Liberal Kentucky group spotlighted in McConnell audio probe


NBC News - Domenico Montanaro & Michael O'Brien

(NBC News) - A local liberal group has become the target of scrutiny in a probe into the surreptitious recording published earlier this week capturing a campaign strategy session with Sen. Mitch McConnell’s re-election team.

A local Democratic Party official told NBC News Thursday that two members of the activist group Progress Kentucky claimed that they were responsible for a recording published this week on the website of the progressive magazine Mother Jones. In the audio, McConnell is heard discussing with his staff opposition research into potential Democratic challengers, including the actress Ashley Judd.

"They told it to me right when it happened," said Jacob Conway, a member of the executive committee of Louisville and Jefferson County Democratic Party, in reference to two Progress Kentucky officials.

Conway said Shawn Reilly and Curtis Morrison -- founders of Progress Kentucky, a liberal, anti-McConnell group unaffiliated with the Democratic Party of Kentucky -- told him that day, Feb. 2, "that they got this McConnell recording. They told me because of the tackiness and the horrible things that McConnell was discussing. ... That is why I think they recorded it."

Conway told local NBC affiliate WAVE Thursday afternoon that he is headed to the local FBI office to be interviewed for their investigation. The FBI has not confirmed that yet.

Separately, the treasurer of Progress Kentucky confirmed to NBC News Thursday that he had resigned from the group following the publication of the audio.

Douglas L. Davis, the group’s now-former treasurer, would not comment as to his precise motivations for quitting.

"At this time based on advice of both friends and counsel, I will be not be making a public statement available until everything has been reviewed by an attorney at this time," Davis told NBC News. "I have resigned my position as treasurer and did not and do not condone any allegations of illegal activity that might have taken place."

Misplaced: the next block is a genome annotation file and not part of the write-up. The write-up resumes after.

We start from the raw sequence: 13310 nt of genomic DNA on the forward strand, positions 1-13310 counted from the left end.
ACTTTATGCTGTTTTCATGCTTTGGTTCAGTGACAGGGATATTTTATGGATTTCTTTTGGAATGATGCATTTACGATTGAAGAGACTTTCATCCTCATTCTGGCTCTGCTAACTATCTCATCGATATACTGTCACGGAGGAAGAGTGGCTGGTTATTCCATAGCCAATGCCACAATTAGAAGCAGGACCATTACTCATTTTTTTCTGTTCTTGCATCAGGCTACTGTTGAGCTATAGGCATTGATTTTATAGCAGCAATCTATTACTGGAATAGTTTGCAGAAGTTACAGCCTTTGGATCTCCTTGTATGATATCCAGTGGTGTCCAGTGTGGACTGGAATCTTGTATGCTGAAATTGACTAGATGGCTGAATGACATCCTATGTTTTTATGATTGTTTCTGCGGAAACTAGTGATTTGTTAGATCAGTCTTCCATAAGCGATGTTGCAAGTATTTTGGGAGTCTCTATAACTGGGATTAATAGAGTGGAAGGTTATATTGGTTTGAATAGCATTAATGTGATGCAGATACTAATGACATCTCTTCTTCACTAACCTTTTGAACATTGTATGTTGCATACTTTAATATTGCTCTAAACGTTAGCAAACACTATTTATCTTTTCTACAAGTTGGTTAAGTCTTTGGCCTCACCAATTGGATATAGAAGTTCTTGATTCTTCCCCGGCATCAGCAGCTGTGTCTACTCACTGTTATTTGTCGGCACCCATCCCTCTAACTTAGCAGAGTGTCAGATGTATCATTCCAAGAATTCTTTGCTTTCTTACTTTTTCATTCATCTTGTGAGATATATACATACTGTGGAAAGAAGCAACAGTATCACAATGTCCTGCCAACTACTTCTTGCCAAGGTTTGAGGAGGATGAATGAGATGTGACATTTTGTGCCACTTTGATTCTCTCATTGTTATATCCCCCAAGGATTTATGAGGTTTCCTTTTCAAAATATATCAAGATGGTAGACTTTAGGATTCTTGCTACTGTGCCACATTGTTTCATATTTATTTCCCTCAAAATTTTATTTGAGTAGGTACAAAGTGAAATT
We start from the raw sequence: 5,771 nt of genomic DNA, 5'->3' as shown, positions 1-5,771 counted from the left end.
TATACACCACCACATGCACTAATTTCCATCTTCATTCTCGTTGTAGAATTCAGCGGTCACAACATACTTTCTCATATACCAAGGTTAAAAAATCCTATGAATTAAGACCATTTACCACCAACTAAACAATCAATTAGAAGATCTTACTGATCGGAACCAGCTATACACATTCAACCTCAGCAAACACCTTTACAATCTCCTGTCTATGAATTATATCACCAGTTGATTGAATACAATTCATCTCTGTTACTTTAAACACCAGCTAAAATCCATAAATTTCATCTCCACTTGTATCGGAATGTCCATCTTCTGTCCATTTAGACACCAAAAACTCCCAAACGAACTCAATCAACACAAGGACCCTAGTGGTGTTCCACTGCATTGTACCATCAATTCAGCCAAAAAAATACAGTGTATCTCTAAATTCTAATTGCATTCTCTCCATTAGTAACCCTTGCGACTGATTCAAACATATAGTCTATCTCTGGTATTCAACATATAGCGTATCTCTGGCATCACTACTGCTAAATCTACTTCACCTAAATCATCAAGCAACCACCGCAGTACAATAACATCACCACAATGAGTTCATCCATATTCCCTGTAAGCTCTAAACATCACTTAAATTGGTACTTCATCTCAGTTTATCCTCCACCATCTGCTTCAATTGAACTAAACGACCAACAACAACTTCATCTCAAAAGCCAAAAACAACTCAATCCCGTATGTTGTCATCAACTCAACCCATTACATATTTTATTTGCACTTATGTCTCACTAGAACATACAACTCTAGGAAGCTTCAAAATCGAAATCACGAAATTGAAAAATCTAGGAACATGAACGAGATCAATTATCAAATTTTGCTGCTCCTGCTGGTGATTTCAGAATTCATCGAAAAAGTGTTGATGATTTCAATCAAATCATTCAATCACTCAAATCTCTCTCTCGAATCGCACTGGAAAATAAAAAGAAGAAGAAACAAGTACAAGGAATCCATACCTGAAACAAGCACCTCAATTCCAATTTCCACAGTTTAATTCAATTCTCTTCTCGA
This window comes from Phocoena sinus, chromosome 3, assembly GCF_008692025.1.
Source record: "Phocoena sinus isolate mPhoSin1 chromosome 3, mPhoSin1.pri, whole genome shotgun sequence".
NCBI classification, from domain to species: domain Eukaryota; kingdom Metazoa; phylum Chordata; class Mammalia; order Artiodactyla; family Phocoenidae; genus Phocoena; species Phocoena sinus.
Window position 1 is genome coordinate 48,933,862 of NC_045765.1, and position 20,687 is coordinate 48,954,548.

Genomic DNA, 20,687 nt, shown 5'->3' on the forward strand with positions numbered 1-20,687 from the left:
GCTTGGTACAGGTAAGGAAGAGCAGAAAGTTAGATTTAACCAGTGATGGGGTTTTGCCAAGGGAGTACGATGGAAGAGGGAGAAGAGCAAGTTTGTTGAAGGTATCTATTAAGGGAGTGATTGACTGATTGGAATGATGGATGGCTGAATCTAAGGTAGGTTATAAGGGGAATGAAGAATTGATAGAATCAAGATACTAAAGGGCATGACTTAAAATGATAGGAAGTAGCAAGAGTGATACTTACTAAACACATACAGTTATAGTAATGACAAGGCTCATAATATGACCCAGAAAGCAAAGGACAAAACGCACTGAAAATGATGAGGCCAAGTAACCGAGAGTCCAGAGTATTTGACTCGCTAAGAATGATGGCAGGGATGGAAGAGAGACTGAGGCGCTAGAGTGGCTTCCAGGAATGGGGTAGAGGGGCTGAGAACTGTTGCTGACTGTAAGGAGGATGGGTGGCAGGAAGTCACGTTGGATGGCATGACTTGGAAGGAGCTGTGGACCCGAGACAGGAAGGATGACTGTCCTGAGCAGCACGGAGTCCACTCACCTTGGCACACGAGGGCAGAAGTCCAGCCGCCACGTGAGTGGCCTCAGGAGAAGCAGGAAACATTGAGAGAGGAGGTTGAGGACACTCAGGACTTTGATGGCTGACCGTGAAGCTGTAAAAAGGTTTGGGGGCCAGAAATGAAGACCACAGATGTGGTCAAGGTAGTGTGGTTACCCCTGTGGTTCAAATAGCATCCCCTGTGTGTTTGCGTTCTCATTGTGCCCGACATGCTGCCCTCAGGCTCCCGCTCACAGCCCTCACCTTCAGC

Asked directly if Reilly and Morrison are responsible for the taping of the strategy session, Davis paused, and said, "I can't comment."

NBC News has reached out to Reilly and Morrison multiple times by email and phone, but they have not responded at this time.

The revelations come as federal investigators begin an investigation into the source of the audio recordings. McConnell’s re-election team has publicly suggested it was the victim of a bugging operation, and McConnell pointed the finger at Progress Kentucky.

A source familiar with the investigation into the leaked McConnell audio told NBC News that the FBI had collected surveillance tape from the building in which the McConnell re-election campaign is headquartered.

The Republican Kentucky senator's re-election team has taken this as a sign that federal investigators are more actively probing the possibility that someone outside of the meeting captured on tape was responsible for the recording.

Conway, the local party official, said he has only now come forward to help disassociate the Democratic Party with any actions alleged of Progress Kentucky, especially given that Democrats in the state have a slim majority in the legislature.

"I don't want the party to be associated with this," he said.

Conway called Reilly and Morrison generally "well-intentioned." "I don't think they had sinister motives,” he said. “They were there, were inexperienced, and got excited."

Progress Kentucky has a contentious history with McConnell this election cycle. Earlier this year, the group leveled criticisms of McConnell based on the ethnicity of his wife, former Secretary of Labor Elaine Chao.